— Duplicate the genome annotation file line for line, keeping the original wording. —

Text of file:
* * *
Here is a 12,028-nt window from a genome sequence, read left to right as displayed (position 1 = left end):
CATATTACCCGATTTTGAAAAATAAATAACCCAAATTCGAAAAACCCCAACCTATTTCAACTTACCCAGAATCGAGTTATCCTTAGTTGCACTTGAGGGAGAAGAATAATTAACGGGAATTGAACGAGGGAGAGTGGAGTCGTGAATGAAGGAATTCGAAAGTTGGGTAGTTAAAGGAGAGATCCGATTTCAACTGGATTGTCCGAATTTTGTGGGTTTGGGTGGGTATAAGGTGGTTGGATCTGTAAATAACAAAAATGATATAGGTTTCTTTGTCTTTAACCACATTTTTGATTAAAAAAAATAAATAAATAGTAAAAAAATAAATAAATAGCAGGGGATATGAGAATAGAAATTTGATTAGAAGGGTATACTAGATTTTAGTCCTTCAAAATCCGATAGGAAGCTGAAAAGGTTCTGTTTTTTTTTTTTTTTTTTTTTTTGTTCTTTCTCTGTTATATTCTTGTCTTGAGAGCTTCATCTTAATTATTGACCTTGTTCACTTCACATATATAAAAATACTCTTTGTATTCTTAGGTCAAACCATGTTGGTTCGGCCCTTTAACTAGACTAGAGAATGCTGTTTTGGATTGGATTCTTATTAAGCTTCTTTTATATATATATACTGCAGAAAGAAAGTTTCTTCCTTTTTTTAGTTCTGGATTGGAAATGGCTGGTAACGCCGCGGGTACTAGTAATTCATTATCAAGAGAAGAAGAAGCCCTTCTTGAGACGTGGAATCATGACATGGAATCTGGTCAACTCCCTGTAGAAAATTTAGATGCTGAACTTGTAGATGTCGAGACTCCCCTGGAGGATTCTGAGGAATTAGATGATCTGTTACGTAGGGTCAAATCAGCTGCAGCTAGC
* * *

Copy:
Here is a 12,028-nt window from a genome sequence, read left to right as displayed (position 1 = left end):
CATATTACCCGATTTTGAAAAATAAATAACCCAAATTCGAAAAACCCCAACCTATTTCAACTTACCCAGAATCGAGTTATCCTTAGTTGCACTTGAGGGAGAAGAATAATTAACGGGAATTGAACGAGGGAGAGTGGAGTCGTGAATGAAGGAATTCGAAAGTTGGGTAGTTAAAGGAGAGATCCGATTTCAACTGGATTGTCCGAATTTTGTGGGTTTGGGTGGGTATAAGGTGGTTGGATCTGTAAATAACAAAAATGATATAGGTTTCTTTGTCTTTAACCACATTTTTGATTAAAAAAAATAAATAAATAGTAAAAAAATAAATAAATAGCAGGGGATATGAGAATAGAAATTTGATTAGAAGGGTATACTAGATTTTAGTCCTTCAAAATCCGATAGGAAGCTGAAAAGGTTCTGTTTTTTTTTTTTTTTTTTTTTTTGTTCTTTCTCTGTTATATTCTTGTCTTGAGAGCTTCATCTTAATTATTGACCTTGTTCACTTCACATATATAAAAATACTCTTTGTATTCTTAGGTCAAACCATGTTGGTTCGGCCCTTTAACTAGACTAGAGAATGCTGTTTTGGATTGGATTCTTATTAAGCTTCTTTTATATATATATACTGCAGAAAGAAAGTTTCTTCCTTTTTTTAGTTCTGGATTGGAAATGGCTGGTAACGCCGCGGGTACTAGTAATTCATTATCAAGAGAAGAAGAAGCCCTTCTTGAGACGTGGAATCATGACATGGAATCTGGTCAACTCCCTGTAGAAAATTTAGATGCTGAACTTGTAGATGTCGAGACTCCCCTGGAGGATTCTGAGGAATTAGATGATCTGTTACGTAGGGTCAAATCAGCTGCAGCTAGC